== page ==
DrupalCon Amsterdam Interview: Dries Buytaert

Ron Brawer

On the final Sprint Day of DrupalCon Amsterdam, DRIES BUYTAERT (Drupal Creator and Co-Founder & CTO Acquia) generously interrupts his lunch-break for this interview. We find a quiet – more or less – hallway and begin.

RONNIE RAY: What was the first computer you owned?

DRIES BUYTAERT: The first one that I actually used was a Commodore 64, when I was about six years old. It was my dad's, so I can't say that I owned it, but I was able to use it. I liked to use it.

So when I was about six or seven years old, my parents bought me some computer books for kids. They were in BASIC. What you had to do was type over these programs. I could barely read or write at the age of six, right? And so I literally spent hours copy-pasting BASIC code from the book into the computer. And then when I would run the program – assuming I did the copy-pasting right, there would be a very little game that I could play.

So that’s how I learned BASIC programming even before I could write or read.

My dad was a doctor, a medical doctor. He asked me to automate – or to basically make a patient management system – a computer program instead of using paper. And one night he came home from work and he gave me Clipper. I don’t know if anyone remembers Clipper, but it was a data base and programming language not unlike D-Base. He gave me a stack of books, a compiler book, and all these books in English, which was really hard. I remember spending my entire summer vacation trying to help him build this program so he could use a computer to manage his patients. I would read these books along with a dictionary, English to Dutch, to try to figure out how this all works.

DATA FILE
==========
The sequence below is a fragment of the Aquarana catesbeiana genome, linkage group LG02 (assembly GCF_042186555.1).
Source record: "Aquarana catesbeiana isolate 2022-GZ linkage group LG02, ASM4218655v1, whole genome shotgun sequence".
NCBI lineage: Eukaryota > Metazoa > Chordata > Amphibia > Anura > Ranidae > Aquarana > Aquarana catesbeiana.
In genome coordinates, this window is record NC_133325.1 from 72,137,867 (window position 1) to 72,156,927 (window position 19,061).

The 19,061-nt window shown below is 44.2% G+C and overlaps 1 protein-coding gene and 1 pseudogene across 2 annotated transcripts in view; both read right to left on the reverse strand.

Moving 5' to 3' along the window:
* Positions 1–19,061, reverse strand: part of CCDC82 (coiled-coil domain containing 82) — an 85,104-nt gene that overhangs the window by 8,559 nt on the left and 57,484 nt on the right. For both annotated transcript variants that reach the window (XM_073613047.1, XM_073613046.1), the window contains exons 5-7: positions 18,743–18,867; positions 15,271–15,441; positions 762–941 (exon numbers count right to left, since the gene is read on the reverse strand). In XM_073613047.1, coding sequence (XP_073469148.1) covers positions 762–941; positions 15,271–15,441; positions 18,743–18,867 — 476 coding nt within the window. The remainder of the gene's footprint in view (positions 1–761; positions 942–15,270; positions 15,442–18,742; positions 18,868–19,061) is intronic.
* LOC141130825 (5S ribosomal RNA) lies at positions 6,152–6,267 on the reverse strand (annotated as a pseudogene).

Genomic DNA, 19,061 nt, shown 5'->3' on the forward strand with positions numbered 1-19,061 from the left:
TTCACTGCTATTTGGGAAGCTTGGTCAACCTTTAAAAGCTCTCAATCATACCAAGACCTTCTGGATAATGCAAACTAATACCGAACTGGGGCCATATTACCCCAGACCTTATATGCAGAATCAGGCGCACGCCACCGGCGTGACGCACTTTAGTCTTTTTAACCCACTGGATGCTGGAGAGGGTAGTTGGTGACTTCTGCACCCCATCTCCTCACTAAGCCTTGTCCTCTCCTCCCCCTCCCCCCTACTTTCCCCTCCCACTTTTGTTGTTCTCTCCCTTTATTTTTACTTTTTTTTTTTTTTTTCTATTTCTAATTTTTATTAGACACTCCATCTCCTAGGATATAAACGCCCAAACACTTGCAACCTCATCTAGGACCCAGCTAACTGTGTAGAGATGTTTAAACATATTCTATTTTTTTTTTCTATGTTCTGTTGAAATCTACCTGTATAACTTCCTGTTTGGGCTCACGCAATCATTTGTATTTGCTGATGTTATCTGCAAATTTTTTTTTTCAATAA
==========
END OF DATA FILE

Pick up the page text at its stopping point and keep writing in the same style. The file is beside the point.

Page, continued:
So increasingly more I got into computers. And then when I finished high school – when I was 17 – I enrolled in a computer science program at the local university.

RR: Listening?

DRIES: I listen to music whenever I can. When I wake up, one of the first things I do is turn on the music. Or when I get home from work, one of the first things I do is turn on music. I listen to everything, and I like a variety. Part of me is still stuck, sort of, in the late-‘90s music, whether it’s Pearl Jam or these kinds of bands.

RR: Reading?

DRIES: I read a lot. I love reading, I love writing as well. I primarily read business books.

RR: What’s on your nightstand now?

DRIES: I was actually reading a book on stoicism, which told the history of stoicism and then tries to apply it to modern life.

There is a new book from Peter Thielson, an early investor in FaceBook and co-founder of PayPal. It’s called From Zero to One, which is a book of start-ups.

Ever since I moved to the U.S. I’ve gotten into American football. Just watching it on Sunday afternoon, it’s kind of a nice lazy activity after a very active week or travel. I like to sit down on the couch and watch football for an hour or two. I usually don’t watch the entire game, just record it and then I’ll fly through it and watch the end.

RR: To sum up...

DRIES: I’m kind of really interested in scaling, both from a technical point of view -- my PhD research was about scaling software in Java, virtual machines, and Java applications. A lot of the work I did in Drupal also involved scalability in Drupal. Even in business: How do we scale the Drupal Association? How do we grow that organization? Or how do we scale Acquia?

So I feel like maybe it’s a bit of a theme. I’m interested in both the technology side, and also the business side and the people side, and I think that excites me. It excites me to think about what we could be, and I’m trying to figure out: If this is what we want to be, how do we actually get there?